The main difference is that Steam is an OPTION, not the ONLY WAY.
I can get most of the games on Steam off the shelf, either used or new, as a physical copy, or from another digital source (even indie games have most of the time the option of buying a digital copy from their site).
It's a forced comparison: there are ALREADY services, both for xbox and PS3 that do exactly what Steam does, that is to say, provide games as a digital downloads, as an alternative to pysical copies. Steam makes it very convenient to use their service, but it's not something that is forced on you.
What Microsoft was planning was removing any choice. If they come up with a similar service that is convenient and with actual benefits respect to the normal way of doing things, people will start using it by themselves, without it being forced on them.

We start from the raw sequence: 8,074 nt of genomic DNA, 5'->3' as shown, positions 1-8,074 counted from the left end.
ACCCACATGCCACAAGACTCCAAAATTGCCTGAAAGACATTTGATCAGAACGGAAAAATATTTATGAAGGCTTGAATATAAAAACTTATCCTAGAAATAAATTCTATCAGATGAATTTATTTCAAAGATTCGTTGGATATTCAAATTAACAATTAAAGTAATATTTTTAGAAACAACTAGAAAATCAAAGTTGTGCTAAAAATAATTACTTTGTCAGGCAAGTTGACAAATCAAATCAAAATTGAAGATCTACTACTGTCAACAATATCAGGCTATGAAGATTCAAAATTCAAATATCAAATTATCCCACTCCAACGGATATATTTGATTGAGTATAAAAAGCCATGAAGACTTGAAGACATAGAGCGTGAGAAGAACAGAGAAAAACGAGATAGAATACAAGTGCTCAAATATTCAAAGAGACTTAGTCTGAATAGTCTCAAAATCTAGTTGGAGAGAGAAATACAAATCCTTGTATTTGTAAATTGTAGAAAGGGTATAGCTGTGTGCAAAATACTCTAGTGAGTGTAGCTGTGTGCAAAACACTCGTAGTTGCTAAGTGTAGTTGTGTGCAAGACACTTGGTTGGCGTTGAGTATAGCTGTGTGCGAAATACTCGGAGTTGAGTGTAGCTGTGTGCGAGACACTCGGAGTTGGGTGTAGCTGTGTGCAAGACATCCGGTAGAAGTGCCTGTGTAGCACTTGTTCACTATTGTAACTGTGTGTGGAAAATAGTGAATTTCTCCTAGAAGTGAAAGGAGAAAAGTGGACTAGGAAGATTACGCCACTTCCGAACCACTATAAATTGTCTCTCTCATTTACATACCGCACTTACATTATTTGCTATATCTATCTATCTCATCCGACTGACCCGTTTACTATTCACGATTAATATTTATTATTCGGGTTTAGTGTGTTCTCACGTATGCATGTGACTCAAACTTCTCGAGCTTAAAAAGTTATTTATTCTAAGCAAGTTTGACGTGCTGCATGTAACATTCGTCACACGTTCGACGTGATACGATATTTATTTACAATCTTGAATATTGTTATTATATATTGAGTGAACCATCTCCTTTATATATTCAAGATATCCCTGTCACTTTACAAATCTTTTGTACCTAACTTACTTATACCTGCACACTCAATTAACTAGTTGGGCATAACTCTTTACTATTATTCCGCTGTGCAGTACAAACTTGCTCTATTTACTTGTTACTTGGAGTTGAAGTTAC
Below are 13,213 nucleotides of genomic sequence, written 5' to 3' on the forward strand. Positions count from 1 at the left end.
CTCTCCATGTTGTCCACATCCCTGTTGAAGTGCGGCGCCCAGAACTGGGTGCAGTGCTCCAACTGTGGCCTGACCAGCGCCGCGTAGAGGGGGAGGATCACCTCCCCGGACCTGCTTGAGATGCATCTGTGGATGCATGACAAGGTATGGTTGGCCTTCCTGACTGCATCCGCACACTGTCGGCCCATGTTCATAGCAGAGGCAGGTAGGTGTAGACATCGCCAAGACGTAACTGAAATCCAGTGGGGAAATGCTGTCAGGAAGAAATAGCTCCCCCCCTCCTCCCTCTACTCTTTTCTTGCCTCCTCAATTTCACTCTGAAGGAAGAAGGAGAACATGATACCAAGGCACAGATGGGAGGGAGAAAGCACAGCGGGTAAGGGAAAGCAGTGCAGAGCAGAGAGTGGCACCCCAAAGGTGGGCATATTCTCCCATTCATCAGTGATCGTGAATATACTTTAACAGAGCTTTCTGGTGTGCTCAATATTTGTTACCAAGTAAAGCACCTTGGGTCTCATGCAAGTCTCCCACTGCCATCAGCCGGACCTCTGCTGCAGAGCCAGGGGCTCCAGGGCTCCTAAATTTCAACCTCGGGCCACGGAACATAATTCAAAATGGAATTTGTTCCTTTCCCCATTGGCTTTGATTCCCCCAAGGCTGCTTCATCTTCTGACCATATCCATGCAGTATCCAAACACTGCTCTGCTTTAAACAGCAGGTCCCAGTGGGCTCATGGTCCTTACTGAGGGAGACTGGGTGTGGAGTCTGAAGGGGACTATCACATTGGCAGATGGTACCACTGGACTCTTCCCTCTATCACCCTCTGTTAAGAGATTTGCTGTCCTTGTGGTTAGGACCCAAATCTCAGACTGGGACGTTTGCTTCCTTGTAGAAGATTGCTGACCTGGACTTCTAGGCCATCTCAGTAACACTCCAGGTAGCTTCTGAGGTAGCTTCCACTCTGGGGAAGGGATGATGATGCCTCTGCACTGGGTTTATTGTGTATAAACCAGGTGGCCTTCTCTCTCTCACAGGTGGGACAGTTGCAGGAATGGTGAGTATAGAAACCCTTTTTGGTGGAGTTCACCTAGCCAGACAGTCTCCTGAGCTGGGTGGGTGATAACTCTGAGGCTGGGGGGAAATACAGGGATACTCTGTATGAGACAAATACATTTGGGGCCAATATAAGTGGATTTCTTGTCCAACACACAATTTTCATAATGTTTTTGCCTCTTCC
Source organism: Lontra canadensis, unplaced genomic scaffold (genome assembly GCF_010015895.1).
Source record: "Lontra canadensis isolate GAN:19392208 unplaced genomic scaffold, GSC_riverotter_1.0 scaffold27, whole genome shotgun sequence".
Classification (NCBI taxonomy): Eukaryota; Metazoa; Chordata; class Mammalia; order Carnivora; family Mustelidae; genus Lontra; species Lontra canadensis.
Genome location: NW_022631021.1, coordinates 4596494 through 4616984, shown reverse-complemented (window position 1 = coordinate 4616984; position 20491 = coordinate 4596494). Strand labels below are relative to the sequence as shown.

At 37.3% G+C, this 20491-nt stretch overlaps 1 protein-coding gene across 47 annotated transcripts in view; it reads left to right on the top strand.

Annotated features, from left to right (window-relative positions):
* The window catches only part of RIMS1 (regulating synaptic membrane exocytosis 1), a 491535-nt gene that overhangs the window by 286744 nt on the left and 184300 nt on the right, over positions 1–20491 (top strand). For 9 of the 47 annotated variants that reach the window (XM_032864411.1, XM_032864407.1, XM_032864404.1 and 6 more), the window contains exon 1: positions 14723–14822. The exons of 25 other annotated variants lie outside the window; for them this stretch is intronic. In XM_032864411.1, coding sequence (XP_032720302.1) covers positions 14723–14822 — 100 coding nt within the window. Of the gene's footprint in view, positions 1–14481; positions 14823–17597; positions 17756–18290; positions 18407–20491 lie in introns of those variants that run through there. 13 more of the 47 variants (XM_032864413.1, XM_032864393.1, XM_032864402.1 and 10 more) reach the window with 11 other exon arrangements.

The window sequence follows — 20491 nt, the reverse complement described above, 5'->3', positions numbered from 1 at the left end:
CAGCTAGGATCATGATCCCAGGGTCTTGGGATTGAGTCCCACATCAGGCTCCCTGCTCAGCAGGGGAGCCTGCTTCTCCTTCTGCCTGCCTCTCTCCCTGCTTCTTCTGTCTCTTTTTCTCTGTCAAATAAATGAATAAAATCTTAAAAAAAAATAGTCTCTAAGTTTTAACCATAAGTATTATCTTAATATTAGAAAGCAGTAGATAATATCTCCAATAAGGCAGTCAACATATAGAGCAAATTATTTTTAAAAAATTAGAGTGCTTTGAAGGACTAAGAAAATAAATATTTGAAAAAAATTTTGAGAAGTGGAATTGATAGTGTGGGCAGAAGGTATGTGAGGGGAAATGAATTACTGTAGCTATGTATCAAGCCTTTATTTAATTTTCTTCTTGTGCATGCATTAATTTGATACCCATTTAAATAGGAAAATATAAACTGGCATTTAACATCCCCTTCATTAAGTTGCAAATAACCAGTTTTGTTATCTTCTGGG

Only if I do not wan to buy certain games. Two games I bought in a big box store REQUIRE a Steam account to play. Perhaps you have heard of the Civilization series?
More than once when Steam had a problem or I had one with my provider I could not play certain games off line. I don't like Steam, I do not like the idea I have to have their permission to play a game I paid fifty bucks for and have the physical media for. If I had known it would not let me play without an internet connection I would never have bought it. When the label stated "Requires an Internet connection" I figured it was for multiplayer only.
If certain games require it, then it is something forced by those games, not by the service itself.
Just as those "off the shelf" games that are account tied, as Diablo 3 or Starcraft 2, it does not imply that all physical games are account tied.
An exception does not a rule make, while in the case of Microsoft that would have been "the rule".
So you don't buy games that require XBox One?
You had a choice before. Now that choice has been removed.